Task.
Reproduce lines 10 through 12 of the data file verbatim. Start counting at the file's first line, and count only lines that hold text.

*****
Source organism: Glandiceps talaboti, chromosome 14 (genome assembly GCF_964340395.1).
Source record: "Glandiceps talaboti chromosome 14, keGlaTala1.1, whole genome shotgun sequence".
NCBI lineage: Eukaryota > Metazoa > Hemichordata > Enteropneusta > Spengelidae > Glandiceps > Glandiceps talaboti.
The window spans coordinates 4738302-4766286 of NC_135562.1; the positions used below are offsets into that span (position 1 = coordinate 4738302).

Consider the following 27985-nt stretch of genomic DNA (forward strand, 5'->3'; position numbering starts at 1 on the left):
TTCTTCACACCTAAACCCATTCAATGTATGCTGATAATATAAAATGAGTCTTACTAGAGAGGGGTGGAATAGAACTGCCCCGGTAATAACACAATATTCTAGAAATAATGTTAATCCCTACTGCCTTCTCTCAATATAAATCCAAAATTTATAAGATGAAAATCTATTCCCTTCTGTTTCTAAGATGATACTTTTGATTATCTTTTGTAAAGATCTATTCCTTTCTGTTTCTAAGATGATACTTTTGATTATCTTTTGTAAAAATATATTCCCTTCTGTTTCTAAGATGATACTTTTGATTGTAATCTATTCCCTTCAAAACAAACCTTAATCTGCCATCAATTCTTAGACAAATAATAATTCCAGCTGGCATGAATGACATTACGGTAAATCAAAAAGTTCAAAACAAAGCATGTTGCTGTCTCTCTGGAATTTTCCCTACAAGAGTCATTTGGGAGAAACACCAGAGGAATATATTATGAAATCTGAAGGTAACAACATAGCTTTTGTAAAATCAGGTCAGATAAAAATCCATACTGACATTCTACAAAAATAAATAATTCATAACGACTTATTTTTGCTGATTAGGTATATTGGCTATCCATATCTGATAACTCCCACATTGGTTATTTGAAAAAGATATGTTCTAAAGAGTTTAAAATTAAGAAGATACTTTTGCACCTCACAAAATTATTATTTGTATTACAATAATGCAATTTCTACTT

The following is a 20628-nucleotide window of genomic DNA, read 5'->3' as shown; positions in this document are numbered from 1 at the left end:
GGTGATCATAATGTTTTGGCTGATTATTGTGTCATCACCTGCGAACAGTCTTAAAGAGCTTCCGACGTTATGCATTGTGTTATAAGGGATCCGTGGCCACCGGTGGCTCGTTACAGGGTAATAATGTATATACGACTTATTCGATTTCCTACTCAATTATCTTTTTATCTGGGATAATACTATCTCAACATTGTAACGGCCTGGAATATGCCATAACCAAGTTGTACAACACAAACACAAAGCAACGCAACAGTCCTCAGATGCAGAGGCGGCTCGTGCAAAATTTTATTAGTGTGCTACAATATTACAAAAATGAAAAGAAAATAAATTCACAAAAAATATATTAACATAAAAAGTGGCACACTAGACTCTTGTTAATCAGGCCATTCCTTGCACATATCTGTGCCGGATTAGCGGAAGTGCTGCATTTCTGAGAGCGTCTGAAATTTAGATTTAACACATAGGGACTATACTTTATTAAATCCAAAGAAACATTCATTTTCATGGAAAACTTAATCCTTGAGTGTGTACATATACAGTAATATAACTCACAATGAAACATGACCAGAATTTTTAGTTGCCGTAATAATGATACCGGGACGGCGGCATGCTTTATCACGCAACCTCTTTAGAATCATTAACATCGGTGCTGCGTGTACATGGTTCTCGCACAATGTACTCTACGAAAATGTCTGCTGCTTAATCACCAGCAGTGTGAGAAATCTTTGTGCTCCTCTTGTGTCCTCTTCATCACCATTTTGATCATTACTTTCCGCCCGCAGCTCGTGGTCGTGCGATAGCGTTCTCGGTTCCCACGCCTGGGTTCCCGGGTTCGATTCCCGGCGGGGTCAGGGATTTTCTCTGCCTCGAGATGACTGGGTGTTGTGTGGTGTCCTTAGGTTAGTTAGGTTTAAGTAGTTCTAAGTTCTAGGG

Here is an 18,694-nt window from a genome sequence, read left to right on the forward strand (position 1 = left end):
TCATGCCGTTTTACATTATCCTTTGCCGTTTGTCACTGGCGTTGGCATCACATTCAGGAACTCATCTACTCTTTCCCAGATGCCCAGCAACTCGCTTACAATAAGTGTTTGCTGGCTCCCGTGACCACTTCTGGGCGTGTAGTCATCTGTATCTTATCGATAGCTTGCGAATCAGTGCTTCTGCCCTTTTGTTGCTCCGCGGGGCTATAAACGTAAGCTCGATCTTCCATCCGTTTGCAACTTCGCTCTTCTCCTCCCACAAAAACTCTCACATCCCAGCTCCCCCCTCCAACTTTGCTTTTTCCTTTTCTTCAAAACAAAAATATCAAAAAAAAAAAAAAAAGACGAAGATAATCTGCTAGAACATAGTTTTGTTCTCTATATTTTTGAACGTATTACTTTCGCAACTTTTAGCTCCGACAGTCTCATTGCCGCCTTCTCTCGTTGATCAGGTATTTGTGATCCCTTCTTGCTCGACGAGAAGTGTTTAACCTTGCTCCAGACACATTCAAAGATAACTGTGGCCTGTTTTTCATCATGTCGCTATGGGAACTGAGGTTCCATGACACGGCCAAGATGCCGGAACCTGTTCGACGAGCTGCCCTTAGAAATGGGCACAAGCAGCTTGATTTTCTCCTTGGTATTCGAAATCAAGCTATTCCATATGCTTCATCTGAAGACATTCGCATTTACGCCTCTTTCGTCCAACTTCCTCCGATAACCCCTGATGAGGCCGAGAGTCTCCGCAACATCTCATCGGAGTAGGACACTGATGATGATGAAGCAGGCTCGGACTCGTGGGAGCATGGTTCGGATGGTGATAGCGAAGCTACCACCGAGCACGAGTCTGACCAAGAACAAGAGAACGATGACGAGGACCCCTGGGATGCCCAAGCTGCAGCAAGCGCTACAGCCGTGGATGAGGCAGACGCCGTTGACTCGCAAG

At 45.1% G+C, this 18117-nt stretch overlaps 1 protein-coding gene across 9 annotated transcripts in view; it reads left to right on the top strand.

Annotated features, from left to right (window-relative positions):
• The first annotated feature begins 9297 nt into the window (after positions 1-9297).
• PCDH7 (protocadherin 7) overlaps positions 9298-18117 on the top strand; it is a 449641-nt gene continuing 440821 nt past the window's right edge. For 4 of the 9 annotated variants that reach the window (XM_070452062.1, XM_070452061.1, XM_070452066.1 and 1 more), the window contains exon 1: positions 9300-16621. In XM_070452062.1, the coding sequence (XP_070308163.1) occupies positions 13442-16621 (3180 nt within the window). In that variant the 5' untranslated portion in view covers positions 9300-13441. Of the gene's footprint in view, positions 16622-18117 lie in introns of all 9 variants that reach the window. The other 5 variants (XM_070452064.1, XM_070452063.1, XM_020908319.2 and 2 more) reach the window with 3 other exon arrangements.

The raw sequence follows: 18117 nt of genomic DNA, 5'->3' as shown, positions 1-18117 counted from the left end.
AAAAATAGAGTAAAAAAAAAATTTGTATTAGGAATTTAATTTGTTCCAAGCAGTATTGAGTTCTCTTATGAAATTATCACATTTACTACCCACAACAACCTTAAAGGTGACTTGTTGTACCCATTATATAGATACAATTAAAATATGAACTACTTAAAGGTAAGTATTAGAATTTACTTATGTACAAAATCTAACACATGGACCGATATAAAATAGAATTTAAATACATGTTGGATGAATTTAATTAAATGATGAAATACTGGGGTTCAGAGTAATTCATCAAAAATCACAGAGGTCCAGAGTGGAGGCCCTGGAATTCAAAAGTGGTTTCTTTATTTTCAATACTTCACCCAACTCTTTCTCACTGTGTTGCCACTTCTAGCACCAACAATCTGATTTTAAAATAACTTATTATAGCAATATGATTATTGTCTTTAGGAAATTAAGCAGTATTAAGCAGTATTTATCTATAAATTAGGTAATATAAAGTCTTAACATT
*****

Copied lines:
TCATGCCGTTTTACATTATCCTTTGCCGTTTGTCACTGGCGTTGGCATCACATTCAGGAACTCATCTACTCTTTCCCAGATGCCCAGCAACTCGCTTACAATAAGTGTTTGCTGGCTCCCGTGACCACTTCTGGGCGTGTAGTCATCTGTATCTTATCGATAGCTTGCGAATCAGTGCTTCTGCCCTTTTGTTGCTCCGCGGGGCTATAAACGTAAGCTCGATCTTCCATCCGTTTGCAACTTCGCTCTTCTCCTCCCACAAAAACTCTCACATCCCAGCTCCCCCCTCCAACTTTGCTTTTTCCTTTTCTTCAAAACAAAAATATCAAAAAAAAAAAAAAAAGACGAAGATAATCTGCTAGAACATAGTTTTGTTCTCTATATTTTTGAACGTATTACTTTCGCAACTTTTAGCTCCGACAGTCTCATTGCCGCCTTCTCTCGTTGATCAGGTATTTGTGATCCCTTCTTGCTCGACGAGAAGTGTTTAACCTTGCTCCAGACACATTCAAAGATAACTGTGGCCTGTTTTTCATCATGTCGCTATGGGAACTGAGGTTCCATGACACGGCCAAGATGCCGGAACCTGTTCGACGAGCTGCCCTTAGAAATGGGCACAAGCAGCTTGATTTTCTCCTTGGTATTCGAAATCAAGCTATTCCATATGCTTCATCTGAAGACATTCGCATTTACGCCTCTTTCGTCCAACTTCCTCCGATAACCCCTGATGAGGCCGAGAGTCTCCGCAACATCTCATCGGAGTAGGACACTGATGATGATGAAGCAGGCTCGGACTCGTGGGAGCATGGTTCGGATGGTGATAGCGAAGCTACCACCGAGCACGAGTCTGACCAAGAACAAGAGAACGATGACGAGGACCCCTGGGATGCCCAAGCTGCAGCAAGCGCTACAGCCGTGGATGAGGCAGACGCCGTTGACTCGCAAG

At 45.1% G+C, this 18117-nt stretch overlaps 1 protein-coding gene across 9 annotated transcripts in view; it reads left to right on the top strand.

Annotated features, from left to right (window-relative positions):